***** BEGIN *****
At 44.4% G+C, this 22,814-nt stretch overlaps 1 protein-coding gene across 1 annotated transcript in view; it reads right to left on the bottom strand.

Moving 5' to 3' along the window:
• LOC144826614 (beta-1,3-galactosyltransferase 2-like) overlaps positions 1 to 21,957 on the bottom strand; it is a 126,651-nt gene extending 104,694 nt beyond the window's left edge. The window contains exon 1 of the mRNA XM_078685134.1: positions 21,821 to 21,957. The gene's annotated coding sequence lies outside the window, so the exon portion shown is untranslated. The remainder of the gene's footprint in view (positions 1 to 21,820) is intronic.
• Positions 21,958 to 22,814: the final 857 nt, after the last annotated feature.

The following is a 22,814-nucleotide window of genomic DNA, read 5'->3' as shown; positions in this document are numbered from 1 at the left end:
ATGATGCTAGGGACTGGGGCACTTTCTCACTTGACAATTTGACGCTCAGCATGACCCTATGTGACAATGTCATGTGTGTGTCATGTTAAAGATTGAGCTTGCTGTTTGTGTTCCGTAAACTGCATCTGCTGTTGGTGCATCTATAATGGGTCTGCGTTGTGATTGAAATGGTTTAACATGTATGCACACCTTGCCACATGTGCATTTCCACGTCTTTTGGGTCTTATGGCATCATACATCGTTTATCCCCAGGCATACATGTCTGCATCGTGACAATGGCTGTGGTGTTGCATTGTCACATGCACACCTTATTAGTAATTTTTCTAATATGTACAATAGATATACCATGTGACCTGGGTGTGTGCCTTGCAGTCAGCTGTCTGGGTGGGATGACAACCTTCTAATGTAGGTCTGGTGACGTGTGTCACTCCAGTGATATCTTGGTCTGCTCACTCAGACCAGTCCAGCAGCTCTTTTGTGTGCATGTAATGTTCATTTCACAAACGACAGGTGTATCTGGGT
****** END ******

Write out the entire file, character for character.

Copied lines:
At 44.4% G+C, this 22,814-nt stretch overlaps 1 protein-coding gene across 1 annotated transcript in view; it reads right to left on the bottom strand.

Moving 5' to 3' along the window:
• LOC144826614 (beta-1,3-galactosyltransferase 2-like) overlaps positions 1 to 21,957 on the bottom strand; it is a 126,651-nt gene extending 104,694 nt beyond the window's left edge. The window contains exon 1 of the mRNA XM_078685134.1: positions 21,821 to 21,957. The gene's annotated coding sequence lies outside the window, so the exon portion shown is untranslated. The remainder of the gene's footprint in view (positions 1 to 21,820) is intronic.
• Positions 21,958 to 22,814: the final 857 nt, after the last annotated feature.

The following is a 22,814-nucleotide window of genomic DNA, read 5'->3' as shown; positions in this document are numbered from 1 at the left end:
ATGATGCTAGGGACTGGGGCACTTTCTCACTTGACAATTTGACGCTCAGCATGACCCTATGTGACAATGTCATGTGTGTGTCATGTTAAAGATTGAGCTTGCTGTTTGTGTTCCGTAAACTGCATCTGCTGTTGGTGCATCTATAATGGGTCTGCGTTGTGATTGAAATGGTTTAACATGTATGCACACCTTGCCACATGTGCATTTCCACGTCTTTTGGGTCTTATGGCATCATACATCGTTTATCCCCAGGCATACATGTCTGCATCGTGACAATGGCTGTGGTGTTGCATTGTCACATGCACACCTTATTAGTAATTTTTCTAATATGTACAATAGATATACCATGTGACCTGGGTGTGTGCCTTGCAGTCAGCTGTCTGGGTGGGATGACAACCTTCTAATGTAGGTCTGGTGACGTGTGTCACTCCAGTGATATCTTGGTCTGCTCACTCAGACCAGTCCAGCAGCTCTTTTGTGTGCATGTAATGTTCATTTCACAAACGACAGGTGTATCTGGGT